How “The Fast and the Furious” Race Wars was filmed

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One of the biggest scenes in “The Fast and The Furious” was Race Wars, a racing tournament in the desert that looked like a cross between Burning Man and the opening of the first episode of “The Grand Tour.” As with all movie scenes, there’s much more to Race Wars than what you see on screen.

Craig Lieberman was technical director of the first three films in the “Fast and Furious” franchise. Three of his own cars were also used in “Fast and Furious” films, including one that became Brian’s Toyota Supra. Lieberman has made a series of YouTube videos with behind the scenes details, and this time he’s discussing Race Wars.

While Race Wars itself was fictitious, it was similar to various tuner events popular at the time, such as Hot Import Nights. A fictional name had to be used for licensing reasons, according to Lieberman, and about 1,000 extras and 35 cars were used for filming.

Drivers raced throughout five days of filming, two to three times per hour, although the races mostly appeared in the background of other shots, Lieberman said. That may sound like fun, but it got old quickly due to 100-degree temperatures, Lieberman noted. Also, participants were only paid about $15 per day, he said.

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Race Wars was filmed at San Bernardino Airport in California, which was an active airport at the time. The end of the drag strip used for filming actually came close to an active runway, Lieberman said.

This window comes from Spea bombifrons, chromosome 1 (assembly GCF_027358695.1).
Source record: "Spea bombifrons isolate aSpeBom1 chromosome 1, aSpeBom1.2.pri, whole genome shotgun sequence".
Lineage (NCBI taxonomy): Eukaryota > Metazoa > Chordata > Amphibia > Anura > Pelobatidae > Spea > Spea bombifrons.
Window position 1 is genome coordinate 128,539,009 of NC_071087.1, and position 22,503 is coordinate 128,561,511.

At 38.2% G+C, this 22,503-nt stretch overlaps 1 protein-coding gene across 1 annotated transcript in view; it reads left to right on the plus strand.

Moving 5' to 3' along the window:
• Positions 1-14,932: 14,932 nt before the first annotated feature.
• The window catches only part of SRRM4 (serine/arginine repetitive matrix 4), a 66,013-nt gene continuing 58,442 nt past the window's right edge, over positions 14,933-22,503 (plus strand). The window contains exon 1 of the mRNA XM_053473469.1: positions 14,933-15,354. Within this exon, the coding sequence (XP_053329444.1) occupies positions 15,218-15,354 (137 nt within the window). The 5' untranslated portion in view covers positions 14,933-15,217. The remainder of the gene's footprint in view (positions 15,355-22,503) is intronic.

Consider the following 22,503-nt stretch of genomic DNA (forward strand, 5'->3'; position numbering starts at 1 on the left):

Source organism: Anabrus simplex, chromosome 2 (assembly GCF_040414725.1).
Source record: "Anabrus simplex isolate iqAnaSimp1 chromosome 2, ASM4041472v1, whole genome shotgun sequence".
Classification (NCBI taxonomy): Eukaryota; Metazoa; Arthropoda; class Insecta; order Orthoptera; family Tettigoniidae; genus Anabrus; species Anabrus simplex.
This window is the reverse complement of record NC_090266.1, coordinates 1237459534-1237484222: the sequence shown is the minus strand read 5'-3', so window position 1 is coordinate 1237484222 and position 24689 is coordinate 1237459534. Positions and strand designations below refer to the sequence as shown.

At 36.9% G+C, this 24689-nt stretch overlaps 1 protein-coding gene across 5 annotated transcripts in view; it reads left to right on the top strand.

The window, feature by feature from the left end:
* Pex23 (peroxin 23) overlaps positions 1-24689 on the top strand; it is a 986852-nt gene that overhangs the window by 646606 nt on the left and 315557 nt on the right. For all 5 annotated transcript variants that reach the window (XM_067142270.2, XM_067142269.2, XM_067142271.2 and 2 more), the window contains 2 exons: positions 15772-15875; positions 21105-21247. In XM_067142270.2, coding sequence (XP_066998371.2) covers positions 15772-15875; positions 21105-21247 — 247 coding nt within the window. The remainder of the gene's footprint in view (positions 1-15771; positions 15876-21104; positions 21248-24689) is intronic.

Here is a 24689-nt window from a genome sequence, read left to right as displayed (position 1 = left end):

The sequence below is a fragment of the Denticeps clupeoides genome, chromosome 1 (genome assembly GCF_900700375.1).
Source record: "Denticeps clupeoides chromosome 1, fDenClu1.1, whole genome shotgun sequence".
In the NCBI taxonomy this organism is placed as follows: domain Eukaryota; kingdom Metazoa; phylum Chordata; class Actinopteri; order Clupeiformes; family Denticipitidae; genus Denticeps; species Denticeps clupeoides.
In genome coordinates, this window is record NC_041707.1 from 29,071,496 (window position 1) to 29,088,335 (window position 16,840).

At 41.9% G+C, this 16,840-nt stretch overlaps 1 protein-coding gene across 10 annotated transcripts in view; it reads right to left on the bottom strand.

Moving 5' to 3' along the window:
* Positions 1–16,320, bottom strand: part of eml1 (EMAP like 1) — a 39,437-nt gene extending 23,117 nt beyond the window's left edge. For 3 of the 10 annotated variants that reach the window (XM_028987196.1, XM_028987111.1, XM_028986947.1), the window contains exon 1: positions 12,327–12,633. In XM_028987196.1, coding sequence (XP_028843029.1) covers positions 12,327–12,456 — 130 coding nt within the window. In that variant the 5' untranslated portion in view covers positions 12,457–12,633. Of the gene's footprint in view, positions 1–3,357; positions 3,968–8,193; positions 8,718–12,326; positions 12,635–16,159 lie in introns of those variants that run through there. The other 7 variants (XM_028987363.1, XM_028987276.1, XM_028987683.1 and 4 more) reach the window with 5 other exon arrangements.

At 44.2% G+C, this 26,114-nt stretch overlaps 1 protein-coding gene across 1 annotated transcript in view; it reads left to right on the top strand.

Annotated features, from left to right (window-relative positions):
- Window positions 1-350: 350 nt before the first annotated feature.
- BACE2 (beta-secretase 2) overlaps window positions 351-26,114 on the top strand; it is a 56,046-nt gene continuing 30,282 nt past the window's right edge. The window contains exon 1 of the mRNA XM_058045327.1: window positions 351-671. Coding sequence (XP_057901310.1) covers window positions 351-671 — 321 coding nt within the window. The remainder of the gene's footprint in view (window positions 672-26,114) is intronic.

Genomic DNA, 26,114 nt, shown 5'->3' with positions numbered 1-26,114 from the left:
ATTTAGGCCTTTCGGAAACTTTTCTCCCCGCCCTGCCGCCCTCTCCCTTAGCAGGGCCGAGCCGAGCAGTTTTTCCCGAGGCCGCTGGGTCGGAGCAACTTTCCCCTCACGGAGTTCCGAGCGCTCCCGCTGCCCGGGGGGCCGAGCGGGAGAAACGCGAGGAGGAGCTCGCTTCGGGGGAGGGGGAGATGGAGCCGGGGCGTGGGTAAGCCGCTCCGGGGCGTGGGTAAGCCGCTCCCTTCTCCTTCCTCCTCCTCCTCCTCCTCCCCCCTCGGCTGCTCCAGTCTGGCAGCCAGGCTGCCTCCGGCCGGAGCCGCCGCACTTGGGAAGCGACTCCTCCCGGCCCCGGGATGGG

The pivotal moment of Race Wars is a face off between Jesse and Johnny Tran. Fans know this as the moment where Jesse’s Volkswagen Jetta appears to lack brake calipers. That’s because the crew hid the Jetta’s tiny brakes behind covers meant to mimic larger–and more impressive–brake rotors, Lieberman explained. Mockup brake calipers weren’t installed, but the car did have functioning calipers, Lieberman confirmed. They just weren’t visible in the shot.

For interior shots of both the Jetta and Tran’s S2000, the crew used existing Honda Civic bucks. These are essentially passenger compartments mounted on rigs. They allow actors to focus on, well, acting while someone else does the driving. The film didn’t have the budget to build specific bucks for the Jetta and S2000, Lieberman said.

Lieberman himself acted as the race starter. He was quick to note that his flamboyant hand gestures were requested by the director, and not something he would actually do when starting a race off camera.

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